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Last updated: 09/07/2018, 6:16 PM

Fires at their lowest level since records began

24/01/2014 00:00
Safety warnings

The number of fires in London has fallen by a quarter in the last year and by 64 per cent over the last 10 years, which means they are at the lowest level since records began, according to new figures from London Fire Brigade.

The figures show that last year, the number of fires in London fell to 20,328, or around 56 each day. In 2003/4 there were 57,250, around 157 fires every day.

Six London boroughs have seen a decrease of over 70 per cent in the last 10 years. They are:

Barking and Dagenham – 79%, 631 fires in 2012/13 compared to 2,953 in 2003/4.
Greenwich – 78%, 712 fires in 2012/13 compared to 3,254 in 2003/4.
Havering – 76%, 504 fires in 2012/13 compared to 2,096 in 2003/4.
Bexley – 73%, 528 in 2012/13 compared to 1,972 in 2003/4.
Hounslow – 71%, 614 in 2012/13 compared to 2,113 in 2003/4.
Newham – 71%, 855 in 2012/13 compared to 2,982 in 2003/4.

The Brigade said that the fall is down to its approach of targeting those most at risk from fire. A report last year estimated that 5,000 fires had been prevented by firefighters carrying out home fire safety visits, with vulnerable people being 18 times less likely to have a fire if they receive a visit.

They have also found that social media is the best tool to target London’s young educated professionals who are responsible for a quarter of all house fires. Figures show that young professionals are having two fewer fires a week since the Brigade started using social media.

Similarly, the figures show that the overall number of incidents firefighters attend has dropped by 42 per cent in the last 10 years. This includes call outs to things like road traffic collisions, false alarms, and non-emergency calls such as to people stuck in lifts. The figures show that:

• The total number of incidents attended by the Brigade in 2012/13 was 105,220, around 288 a day.
• This is compared to 182,510, or around 500 a day, in 2003/4.
• House fires are down by 26 per cent in the last 10 years, with 8,793 in 2003/4 compared to 6,483 in 2012/13.
Ron Dobson, Commissioner of London Fire Brigade, said:

“Despite the capital’s growing population, Londoners are less likely than ever before to have a fire and people are much safer as a result.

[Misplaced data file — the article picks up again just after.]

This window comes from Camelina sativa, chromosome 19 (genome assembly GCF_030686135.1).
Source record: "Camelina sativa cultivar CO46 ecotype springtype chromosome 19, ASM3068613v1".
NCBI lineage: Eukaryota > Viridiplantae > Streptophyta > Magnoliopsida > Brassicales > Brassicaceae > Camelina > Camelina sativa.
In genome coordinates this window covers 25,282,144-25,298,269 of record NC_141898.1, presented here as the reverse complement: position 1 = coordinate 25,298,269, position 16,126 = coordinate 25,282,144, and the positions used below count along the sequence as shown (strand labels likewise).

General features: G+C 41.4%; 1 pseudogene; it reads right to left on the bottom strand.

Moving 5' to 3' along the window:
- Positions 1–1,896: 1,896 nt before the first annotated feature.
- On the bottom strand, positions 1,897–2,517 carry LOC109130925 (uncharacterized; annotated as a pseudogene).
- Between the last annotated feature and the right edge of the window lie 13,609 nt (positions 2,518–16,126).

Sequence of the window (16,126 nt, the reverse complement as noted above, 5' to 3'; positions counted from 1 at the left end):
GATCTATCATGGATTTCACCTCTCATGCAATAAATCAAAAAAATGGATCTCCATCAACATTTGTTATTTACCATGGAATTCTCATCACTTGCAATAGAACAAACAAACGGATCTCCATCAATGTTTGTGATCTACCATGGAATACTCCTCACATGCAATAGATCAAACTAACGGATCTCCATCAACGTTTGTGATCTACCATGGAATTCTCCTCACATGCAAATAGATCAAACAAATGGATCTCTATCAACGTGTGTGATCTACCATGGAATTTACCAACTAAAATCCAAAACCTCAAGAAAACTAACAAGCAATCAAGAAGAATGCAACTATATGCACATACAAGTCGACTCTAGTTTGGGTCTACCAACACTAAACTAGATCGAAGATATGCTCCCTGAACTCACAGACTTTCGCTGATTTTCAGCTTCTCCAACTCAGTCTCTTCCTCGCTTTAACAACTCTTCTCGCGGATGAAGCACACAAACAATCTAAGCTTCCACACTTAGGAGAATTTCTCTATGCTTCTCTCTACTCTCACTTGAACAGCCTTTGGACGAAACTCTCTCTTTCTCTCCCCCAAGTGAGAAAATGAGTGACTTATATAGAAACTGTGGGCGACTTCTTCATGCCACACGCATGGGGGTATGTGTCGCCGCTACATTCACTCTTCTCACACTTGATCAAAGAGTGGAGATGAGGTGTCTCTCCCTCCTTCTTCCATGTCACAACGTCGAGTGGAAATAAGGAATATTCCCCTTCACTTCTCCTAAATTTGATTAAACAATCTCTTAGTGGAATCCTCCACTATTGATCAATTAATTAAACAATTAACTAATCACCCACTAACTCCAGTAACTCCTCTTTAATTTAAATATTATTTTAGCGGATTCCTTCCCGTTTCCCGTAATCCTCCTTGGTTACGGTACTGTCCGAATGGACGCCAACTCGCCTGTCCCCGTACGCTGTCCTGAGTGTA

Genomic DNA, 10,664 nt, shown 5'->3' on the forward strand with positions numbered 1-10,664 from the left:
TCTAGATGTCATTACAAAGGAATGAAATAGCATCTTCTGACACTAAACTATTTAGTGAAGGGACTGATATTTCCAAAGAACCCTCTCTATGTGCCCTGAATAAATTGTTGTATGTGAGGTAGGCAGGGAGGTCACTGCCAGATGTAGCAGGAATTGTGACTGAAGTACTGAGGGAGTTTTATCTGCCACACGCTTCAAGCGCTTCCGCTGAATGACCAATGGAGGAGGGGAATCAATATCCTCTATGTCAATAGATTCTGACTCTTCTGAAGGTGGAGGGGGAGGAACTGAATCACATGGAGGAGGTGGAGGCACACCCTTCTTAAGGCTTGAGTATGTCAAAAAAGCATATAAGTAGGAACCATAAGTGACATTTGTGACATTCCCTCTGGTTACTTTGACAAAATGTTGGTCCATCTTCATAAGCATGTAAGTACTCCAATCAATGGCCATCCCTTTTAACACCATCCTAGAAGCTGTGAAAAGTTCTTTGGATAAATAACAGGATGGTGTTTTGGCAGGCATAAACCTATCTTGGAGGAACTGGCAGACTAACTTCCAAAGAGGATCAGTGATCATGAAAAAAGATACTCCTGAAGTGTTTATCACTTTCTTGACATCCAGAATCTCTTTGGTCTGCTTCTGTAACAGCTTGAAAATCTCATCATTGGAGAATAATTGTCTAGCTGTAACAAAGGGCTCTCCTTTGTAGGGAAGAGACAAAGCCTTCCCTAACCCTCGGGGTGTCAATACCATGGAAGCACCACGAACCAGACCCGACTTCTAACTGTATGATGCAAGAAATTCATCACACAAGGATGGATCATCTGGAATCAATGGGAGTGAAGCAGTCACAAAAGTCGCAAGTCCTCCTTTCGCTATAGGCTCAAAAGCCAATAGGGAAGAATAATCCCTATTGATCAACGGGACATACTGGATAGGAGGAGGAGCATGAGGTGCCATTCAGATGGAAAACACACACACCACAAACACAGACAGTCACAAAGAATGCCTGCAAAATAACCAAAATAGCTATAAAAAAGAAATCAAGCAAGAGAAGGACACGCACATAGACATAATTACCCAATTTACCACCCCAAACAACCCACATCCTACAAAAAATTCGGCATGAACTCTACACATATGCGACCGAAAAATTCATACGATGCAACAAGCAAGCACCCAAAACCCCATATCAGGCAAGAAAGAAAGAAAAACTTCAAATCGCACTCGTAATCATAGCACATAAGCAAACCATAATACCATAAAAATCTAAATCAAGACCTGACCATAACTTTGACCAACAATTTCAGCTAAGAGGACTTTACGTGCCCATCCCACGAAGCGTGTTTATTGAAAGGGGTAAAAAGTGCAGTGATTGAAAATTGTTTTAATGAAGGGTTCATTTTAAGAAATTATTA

“This dramatic drop is down to our fantastic targeted prevention work aimed at those most at risk whether that be visiting vulnerable people in their homes or finding engaging ways to spread our messages through social media.”


Notes to editor

During a home fire safety visit, which is a free service, firefighters offer potentially life saving information on how to prevent fires, and fit free smoke alarms where needed. The majority of fires in the home are caused by cooking, cigarettes and candles, so safety advice focuses on those issues, as well information on how to escape should a fire break out.

Fire chiefs have identified that around 700,000 homes in London are more at risk from having a fire and specifically target their visits at them. It released a ‘fire risk profile’ and said that those identified are usually affected by several of these ‘risk factors’ below:
• Disability, especially impaired mobility
• Intoxication by drugs and / or alcohol
• Smoking
• Old age
• Living alone 

The London Fire Brigade has the largest social media presence of any UK local or regional public sector authority in the country and has delivered significant and demonstrable results in cutting fires. It already had great success with its twitter feed, @LondonFire, and the Facebook page is the most successful emergency service page in the country.
Analysis by the Brigade reveals a checklist of lifestyle traits shared by the young professionals
• be aged 18-35
• be degree educated
• live in smart rented flats
• earn more than £40,000 a year
• enjoy keeping fit
• drink alcohol more than three times a week

In 2009 fires involving young professionals was 1,610. In 2012 this was reduced to 1,515.